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Enhancing resilience to coastal flooding from severe storms in the USA: international lessons

Enhancing resilience to coastal flooding from severe storms in the USA: international lessons
Enhancing resilience to coastal flooding from severe storms in the USA: international lessons
Recent events in the USA have highlighted a lack of resilience in the coastal population to coastal flooding, especially amongst disadvantaged and isolated communities. Some low-income countries, such as Cuba and Bangladesh, have made significant progress towards transformed societies that are more resilient to the impacts of cyclones and coastal flooding. To understand how this has come about, a systematic review of the peer-reviewed and grey literature related to resilience of communities to coastal flooding was undertaken in both countries. In both Cuba and Bangladesh the trust between national and local authorities, community leaders and civil society is high. As a consequence evacuation warnings are generally followed and communities are well prepared.
As a result over the past 25 years in Bangladesh the number of deaths directly related to cyclones and coastal flooding has decreased, despite an increase of almost 50% in the number of people exposed to these hazards. In Cuba, over the course of eight hurricanes between 2003 and 2011, the normalized number of deaths related to cyclones and coastal floods was an order of magnitude less than in the USA. In low-income countries, warning systems and effective shelter/ evacuation systems, combined with high levels of disaster risk-reduction education and social cohesion, coupled with trust between government authorities and vulnerable communities can help to increase resilience to coastal hazards and tropical cyclones. In the USA, transferable lessons include improving communication and the awareness of the risks posed by coastal surges, mainstreaming disaster risk reduction into the education system and building trusted community networks to help isolated and disadvantaged communities, and improve community resilience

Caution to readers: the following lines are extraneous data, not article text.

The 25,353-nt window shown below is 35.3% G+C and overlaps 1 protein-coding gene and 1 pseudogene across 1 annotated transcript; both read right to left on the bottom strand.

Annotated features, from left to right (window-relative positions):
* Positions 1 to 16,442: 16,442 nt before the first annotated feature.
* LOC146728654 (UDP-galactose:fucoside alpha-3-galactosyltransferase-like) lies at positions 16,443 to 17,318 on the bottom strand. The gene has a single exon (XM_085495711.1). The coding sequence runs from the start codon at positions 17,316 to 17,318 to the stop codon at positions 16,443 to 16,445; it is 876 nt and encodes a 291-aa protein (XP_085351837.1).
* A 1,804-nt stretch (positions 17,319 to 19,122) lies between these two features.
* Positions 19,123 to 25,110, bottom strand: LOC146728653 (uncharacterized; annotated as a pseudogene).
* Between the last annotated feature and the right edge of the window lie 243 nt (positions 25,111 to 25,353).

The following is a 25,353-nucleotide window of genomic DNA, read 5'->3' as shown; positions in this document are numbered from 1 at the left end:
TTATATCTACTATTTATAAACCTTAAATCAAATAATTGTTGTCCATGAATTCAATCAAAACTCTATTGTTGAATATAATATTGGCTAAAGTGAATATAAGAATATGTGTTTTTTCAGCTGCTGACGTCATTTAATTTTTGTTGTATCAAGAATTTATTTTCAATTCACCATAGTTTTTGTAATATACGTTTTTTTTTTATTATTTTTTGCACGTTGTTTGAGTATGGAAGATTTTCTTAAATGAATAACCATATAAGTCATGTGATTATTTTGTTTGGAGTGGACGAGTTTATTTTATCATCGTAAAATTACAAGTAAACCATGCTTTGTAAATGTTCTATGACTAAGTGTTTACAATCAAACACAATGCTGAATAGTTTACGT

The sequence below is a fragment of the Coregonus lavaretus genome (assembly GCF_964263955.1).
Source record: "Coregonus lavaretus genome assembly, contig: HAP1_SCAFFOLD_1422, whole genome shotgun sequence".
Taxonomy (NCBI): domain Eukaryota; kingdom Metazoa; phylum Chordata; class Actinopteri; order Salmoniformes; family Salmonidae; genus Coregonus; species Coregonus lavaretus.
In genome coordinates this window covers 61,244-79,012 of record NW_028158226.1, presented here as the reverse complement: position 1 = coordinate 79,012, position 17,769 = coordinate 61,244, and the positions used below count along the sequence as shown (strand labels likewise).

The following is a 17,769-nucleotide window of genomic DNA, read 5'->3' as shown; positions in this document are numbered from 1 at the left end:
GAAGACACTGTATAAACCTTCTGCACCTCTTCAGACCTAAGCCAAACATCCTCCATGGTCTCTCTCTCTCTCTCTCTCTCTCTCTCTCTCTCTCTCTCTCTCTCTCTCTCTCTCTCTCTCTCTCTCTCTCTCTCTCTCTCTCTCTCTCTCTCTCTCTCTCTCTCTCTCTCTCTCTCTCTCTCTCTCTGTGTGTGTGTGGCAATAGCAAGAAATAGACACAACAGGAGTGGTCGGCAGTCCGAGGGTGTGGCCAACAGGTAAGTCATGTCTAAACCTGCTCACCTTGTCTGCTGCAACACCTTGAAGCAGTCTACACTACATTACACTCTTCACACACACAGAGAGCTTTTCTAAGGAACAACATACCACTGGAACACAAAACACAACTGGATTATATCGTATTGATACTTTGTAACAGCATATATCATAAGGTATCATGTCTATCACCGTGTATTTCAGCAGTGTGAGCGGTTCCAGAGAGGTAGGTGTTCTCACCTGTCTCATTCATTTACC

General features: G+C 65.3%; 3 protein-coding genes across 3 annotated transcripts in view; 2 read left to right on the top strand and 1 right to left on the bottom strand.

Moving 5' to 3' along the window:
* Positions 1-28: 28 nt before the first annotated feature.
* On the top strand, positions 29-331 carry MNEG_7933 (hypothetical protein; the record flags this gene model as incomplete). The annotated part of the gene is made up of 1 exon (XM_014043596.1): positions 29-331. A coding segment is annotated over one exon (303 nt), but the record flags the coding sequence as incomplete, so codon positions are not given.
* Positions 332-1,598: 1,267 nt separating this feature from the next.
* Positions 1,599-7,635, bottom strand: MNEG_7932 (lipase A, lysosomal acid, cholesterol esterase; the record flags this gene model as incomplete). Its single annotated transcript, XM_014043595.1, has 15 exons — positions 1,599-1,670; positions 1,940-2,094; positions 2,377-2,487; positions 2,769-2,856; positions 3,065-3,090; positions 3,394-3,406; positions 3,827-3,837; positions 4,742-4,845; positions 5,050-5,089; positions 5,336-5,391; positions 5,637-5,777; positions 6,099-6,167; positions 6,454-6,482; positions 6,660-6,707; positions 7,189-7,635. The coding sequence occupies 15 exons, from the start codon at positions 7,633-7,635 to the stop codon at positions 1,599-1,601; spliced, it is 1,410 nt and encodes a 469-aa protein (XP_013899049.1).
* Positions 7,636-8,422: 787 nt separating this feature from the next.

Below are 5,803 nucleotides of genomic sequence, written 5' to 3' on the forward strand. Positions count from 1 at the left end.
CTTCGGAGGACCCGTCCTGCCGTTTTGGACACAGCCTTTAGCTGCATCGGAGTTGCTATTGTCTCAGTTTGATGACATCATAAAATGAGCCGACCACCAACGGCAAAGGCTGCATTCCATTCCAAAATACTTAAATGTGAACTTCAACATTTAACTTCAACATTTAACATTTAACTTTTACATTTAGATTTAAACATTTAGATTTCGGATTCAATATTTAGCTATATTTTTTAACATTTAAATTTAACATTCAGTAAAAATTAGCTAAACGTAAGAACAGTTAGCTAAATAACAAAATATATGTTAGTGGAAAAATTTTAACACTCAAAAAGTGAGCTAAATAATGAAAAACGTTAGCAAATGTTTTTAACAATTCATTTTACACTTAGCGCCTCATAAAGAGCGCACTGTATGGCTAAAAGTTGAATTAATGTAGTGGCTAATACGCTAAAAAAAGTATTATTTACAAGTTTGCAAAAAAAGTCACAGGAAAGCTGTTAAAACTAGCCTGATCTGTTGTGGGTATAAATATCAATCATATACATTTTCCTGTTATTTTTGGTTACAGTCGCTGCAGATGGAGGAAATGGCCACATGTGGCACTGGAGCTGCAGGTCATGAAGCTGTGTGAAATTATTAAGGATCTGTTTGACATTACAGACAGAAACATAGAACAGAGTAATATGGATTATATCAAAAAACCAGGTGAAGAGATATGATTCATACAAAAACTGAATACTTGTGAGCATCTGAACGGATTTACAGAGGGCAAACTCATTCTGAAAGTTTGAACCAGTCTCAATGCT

1561-8633
1357–1373
Lumbroso, Darren
26c7f97c-8f60-4c32-b4eb-e91b9d65f59f
Suckall, Natalie
6403cd8a-dab8-4fed-9136-ab293700d4fe
Nicholls, Robert
4ce1e355-cc5d-4702-8124-820932c57076
White, Kathleen
f20003fc-a607-4b30-8c14-867d57834b84
Lumbroso, Darren
26c7f97c-8f60-4c32-b4eb-e91b9d65f59f
Suckall, Natalie
6403cd8a-dab8-4fed-9136-ab293700d4fe
Nicholls, Robert
4ce1e355-cc5d-4702-8124-820932c57076
White, Kathleen
f20003fc-a607-4b30-8c14-867d57834b84

Lumbroso, Darren, Suckall, Natalie, Nicholls, Robert and White, Kathleen (2017) Enhancing resilience to coastal flooding from severe storms in the USA: international lessons. Natural Hazards and Earth System Sciences, 17, 1357–1373. (doi:10.5194/nhess-17-1357-2017).

Record type: Article

Abstract

Recent events in the USA have highlighted a lack of resilience in the coastal population to coastal flooding, especially amongst disadvantaged and isolated communities. Some low-income countries, such as Cuba and Bangladesh, have made significant progress towards transformed societies that are more resilient to the impacts of cyclones and coastal flooding. To understand how this has come about, a systematic review of the peer-reviewed and grey literature related to resilience of communities to coastal flooding was undertaken in both countries. In both Cuba and Bangladesh the trust between national and local authorities, community leaders and civil society is high. As a consequence evacuation warnings are generally followed and communities are well prepared.
As a result over the past 25 years in Bangladesh the number of deaths directly related to cyclones and coastal flooding has decreased, despite an increase of almost 50% in the number of people exposed to these hazards. In Cuba, over the course of eight hurricanes between 2003 and 2011, the normalized number of deaths related to cyclones and coastal floods was an order of magnitude less than in the USA. In low-income countries, warning systems and effective shelter/ evacuation systems, combined with high levels of disaster risk-reduction education and social cohesion, coupled with trust between government authorities and vulnerable communities can help to increase resilience to coastal hazards and tropical cyclones. In the USA, transferable lessons include improving communication and the awareness of the risks posed by coastal surges, mainstreaming disaster risk reduction into the education system and building trusted community networks to help isolated and disadvantaged communities, and improve community resilience

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Lumbroso et al (2017) - Version of Record
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More information

Accepted/In Press date: 9 June 2017
e-pub ahead of print date: 9 August 2017

Identifiers

Local EPrints ID: 414935
URI: http://eprints.soton.ac.uk/id/eprint/414935
ISSN: 1561-8633
PURE UUID: 1adc9d08-f1ec-4f49-a70a-a2fb9428ce82
ORCID for Robert Nicholls: ORCID iD orcid.org/0000-0002-9715-1109

Catalogue record

Date deposited: 17 Oct 2017 16:30
Last modified: 18 Feb 2021 17:02

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